Plain film radiographic examination of the elbows should be the initialevaluation forpatients withchronicelbowpain. Radiographs can be useful for the assessment of calcium within the joint compartment or periarticular soft tissues. Standard frontal and lateral radiographs are used for the routine evaluation of the elbow joint. Radiographic examination of the elbow has a minimal RRL.

MRI has not been applied to the evaluation of elbow pathology as extensively as it has been to other large joints (17). However, improving imaging techniques and the use of surface coils permit superb visualization of the bony, ligamentous, muscular and neurovascular structures around the elbow. Common elbow injuries evaluated with MRI are usually related to sports (weightlifting, throwing, and racquet sports) or compartmental nerve entrapment.

FIGURE 6-9. Normal elbow as seen on T1-weighted MR images. A: The axial MRI displays the ulna (U), radius (R), annular ligament (AL), radial collateral ligament (RCL), brachial artery (BA), biceps tendon (BT), forearm flexor muscles (FM), forearm extensor muscles (EM), ulnar nerve (UN), and radial nerve (RN). B: The coronal MRI displays the humeroulnar joint (HUJ), humeroradial joint (HRJ), radial collateral ligament (RCL), ulnar collateral ligament (UCL), forearm flexor muscles (FM), and forearm extensor muscles (EM). C: The sagittal MRI through the humeroulnar joint demonstrates the biceps tendon (BT), brachialis (Br), and triceps (T).

Axial MRI views of the elbow region permit good visualization of the biceps, brachialis, triceps, and all the extensor and flexor muscles of the forearm (Fig. 6-9A). High–signalintensity fat planes and low–signal-intensity intermuscular septa permit clear delineation of each muscle and their tendons of insertion or origin. Axial images clearly depict brachial, ulnar, and radial arteries and all the subcutaneous and deep veins. They also allow identification of the ulnar nerve within the cubital tunnel and the radial nerve in the brachioradialisbrachialis interval and under the supinator muscle’s arcade of Frohse, where it is commonly entrapped. The median nerve is visualized at all its common elbow entrapment sites, including under the bicipital aponeurosis, between the heads of the pronator teres, and under the fibrous arch of the flexor digitorum superficialis.

The humeroulnar, humeroradial, and proximal radioulnar joint spaces and articular cartilages are well visualized on both coronal and sagittal MR images (Fig. 6-9B and C). The low–signal-intensity ulnar collateral, radial collateral, and annular ligaments are depicted on both axial and coronal MR images. Sagittal images delineate the anterior and posterior subsynovial fat pads.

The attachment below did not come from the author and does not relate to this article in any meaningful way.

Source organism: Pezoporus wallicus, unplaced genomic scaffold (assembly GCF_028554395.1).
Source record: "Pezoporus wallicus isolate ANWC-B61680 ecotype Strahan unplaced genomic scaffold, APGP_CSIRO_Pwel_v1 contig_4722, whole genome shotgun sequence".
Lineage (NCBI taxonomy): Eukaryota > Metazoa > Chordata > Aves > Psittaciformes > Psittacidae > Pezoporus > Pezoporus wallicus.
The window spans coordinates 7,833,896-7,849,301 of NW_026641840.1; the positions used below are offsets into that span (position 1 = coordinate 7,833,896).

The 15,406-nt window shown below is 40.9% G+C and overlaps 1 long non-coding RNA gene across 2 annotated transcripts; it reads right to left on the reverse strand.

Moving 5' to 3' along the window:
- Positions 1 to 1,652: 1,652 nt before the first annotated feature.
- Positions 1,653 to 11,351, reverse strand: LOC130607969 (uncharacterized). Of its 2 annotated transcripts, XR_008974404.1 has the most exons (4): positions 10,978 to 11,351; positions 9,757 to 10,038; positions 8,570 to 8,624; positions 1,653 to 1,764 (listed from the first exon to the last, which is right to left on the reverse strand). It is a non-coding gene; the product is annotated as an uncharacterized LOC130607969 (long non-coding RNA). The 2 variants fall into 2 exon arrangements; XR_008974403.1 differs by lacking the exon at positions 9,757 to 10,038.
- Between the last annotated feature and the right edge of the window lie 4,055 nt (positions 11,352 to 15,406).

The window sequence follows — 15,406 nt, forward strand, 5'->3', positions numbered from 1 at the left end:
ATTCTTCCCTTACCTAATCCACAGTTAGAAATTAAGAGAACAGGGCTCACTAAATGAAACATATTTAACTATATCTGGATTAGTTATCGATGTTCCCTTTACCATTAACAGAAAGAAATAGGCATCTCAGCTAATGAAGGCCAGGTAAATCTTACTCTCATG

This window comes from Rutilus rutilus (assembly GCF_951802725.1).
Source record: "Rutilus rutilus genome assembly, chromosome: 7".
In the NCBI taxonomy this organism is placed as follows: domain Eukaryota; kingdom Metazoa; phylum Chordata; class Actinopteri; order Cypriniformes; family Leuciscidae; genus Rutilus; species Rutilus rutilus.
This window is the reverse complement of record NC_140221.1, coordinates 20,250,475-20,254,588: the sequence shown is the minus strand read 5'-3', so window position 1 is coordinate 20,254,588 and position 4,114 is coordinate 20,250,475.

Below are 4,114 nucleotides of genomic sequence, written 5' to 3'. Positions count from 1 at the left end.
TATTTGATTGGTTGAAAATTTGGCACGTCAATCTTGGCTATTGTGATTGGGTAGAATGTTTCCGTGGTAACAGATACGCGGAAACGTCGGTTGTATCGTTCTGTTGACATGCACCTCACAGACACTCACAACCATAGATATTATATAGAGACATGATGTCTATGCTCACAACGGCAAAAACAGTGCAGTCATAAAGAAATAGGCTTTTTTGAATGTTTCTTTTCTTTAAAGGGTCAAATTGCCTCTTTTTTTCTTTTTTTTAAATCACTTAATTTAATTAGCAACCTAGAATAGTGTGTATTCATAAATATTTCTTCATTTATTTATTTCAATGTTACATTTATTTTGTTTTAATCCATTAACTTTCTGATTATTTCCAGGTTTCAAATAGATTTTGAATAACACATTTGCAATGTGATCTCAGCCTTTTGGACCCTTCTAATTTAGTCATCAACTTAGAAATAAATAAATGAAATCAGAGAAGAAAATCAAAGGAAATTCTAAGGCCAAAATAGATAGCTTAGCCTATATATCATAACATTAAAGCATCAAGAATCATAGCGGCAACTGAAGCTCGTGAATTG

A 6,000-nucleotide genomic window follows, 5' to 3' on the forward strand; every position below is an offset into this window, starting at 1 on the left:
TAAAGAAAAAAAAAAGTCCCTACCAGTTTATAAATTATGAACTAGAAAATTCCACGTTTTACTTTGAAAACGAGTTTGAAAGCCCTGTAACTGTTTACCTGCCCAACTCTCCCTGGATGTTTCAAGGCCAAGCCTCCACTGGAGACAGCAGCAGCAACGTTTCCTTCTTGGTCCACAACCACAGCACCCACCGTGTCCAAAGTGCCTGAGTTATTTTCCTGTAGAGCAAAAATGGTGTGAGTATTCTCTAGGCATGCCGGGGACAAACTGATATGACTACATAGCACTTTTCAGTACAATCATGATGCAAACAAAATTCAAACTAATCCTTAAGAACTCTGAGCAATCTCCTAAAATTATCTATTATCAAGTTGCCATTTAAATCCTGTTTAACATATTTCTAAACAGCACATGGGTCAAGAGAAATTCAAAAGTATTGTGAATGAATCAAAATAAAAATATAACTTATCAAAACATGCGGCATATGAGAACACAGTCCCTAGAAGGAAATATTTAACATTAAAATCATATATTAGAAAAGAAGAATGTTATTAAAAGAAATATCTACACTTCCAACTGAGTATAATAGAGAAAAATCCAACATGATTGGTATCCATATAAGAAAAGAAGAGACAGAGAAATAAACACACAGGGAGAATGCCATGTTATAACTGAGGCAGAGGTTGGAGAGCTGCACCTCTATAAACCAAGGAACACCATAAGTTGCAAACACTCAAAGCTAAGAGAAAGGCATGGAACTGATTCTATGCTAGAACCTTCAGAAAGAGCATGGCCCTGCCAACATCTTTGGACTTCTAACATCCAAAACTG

MRI has the capability of directly visualizing degenerative or traumatic abnormalities of the annular and the radial and ulnar collateral ligamentous complexes. A sprain appears in MRI as thickened or thinned ligament with surrounding highT2 signal intensity. The collateral ligaments may show degeneration in association with adjacent epiocondylosis. The affected ligament commonly shows thickening and intermediate signal intensity. Full thickness of avulsion ligamentous tears appears as discontinuities of the low–signal-intensity ligament. The T2-weighted images disclose hyperintense edema and hemorrhage between the torn ends of the ligament extending into the joint interval and adjacent soft tissues. A partial thickness tear appears as high T2 fluid signal intensity within an uninterrupted ligament (Fig. 6-10).

FIGURE 6-10. Coronal MR T1WI with intra-articular contrast in a 22-year-old baseball player with medial elbow pain. There is a partial tear (arrowhead) at the insertion of the ulnar collateral ligament into the coronoid process of the ulna. Note the minimal amount of contrast extending between the bone cortex and the distal ligament attachment.

MRI also provides good visualization of the sites of muscle injury and denervation about the elbow (18) (Fig. 6-11A,B). Acute muscle denervation is demonstrated by increased T2-weighted signal intensity within the specific muscle group supplied by the injured or the affected nerve. Increased intramuscular T2-weighted signal intensity is due to muscle edema. Chronic muscle denervation is demonstrated by increased intramuscular T1-weighted signal intensity, related to muscle atrophy and fatty infiltration. Acute muscle injuries presents with intramuscular edema and hemorrhage. Increased thickening, increased signal intensity, and discontinuity of tendon fibers are the findings commonly observed in tendon tears (Fig. 6-12A,B).

FIGURE 6-11. Impingement to the anterior interosseous branch of the median nerve, Kiloh Nevin Syndrome. Axial STIR (short tau inversion recovery sequence) at the level of the distal forearm. On this fat suppressed sequence there is increased signal intensity to the fibers of the flexor pollicis longus muscle as can be appreciated with acute (stage I) or subacute (stage II) impingement. (Courtesy of Zehava Rosenberg, NY.)

FIGURE 6-12. Sagittal A and axial B FSE T2-weighted fat suppressed images of the distal arm in a patient with a complete biceps tear. A: The tendon free margin is retracted (long arrow in A). B: There is significant edema (arrow- heads) surrounding the retracted tendon (long arrow). B, biceps muscle; Br, brachialis muscle.

MRI has the ability to demonstrate tendinosis involving the common extensor and flexor tendon origins from the lateral and medial aspects of the humerus with findings similar to those described in tendinosis about the shoulder. It also can display abnormalities of the radial and ulnar collateral ligament complexes.


Source: Physical Medicine and Rehabilitation - Principles and Practice

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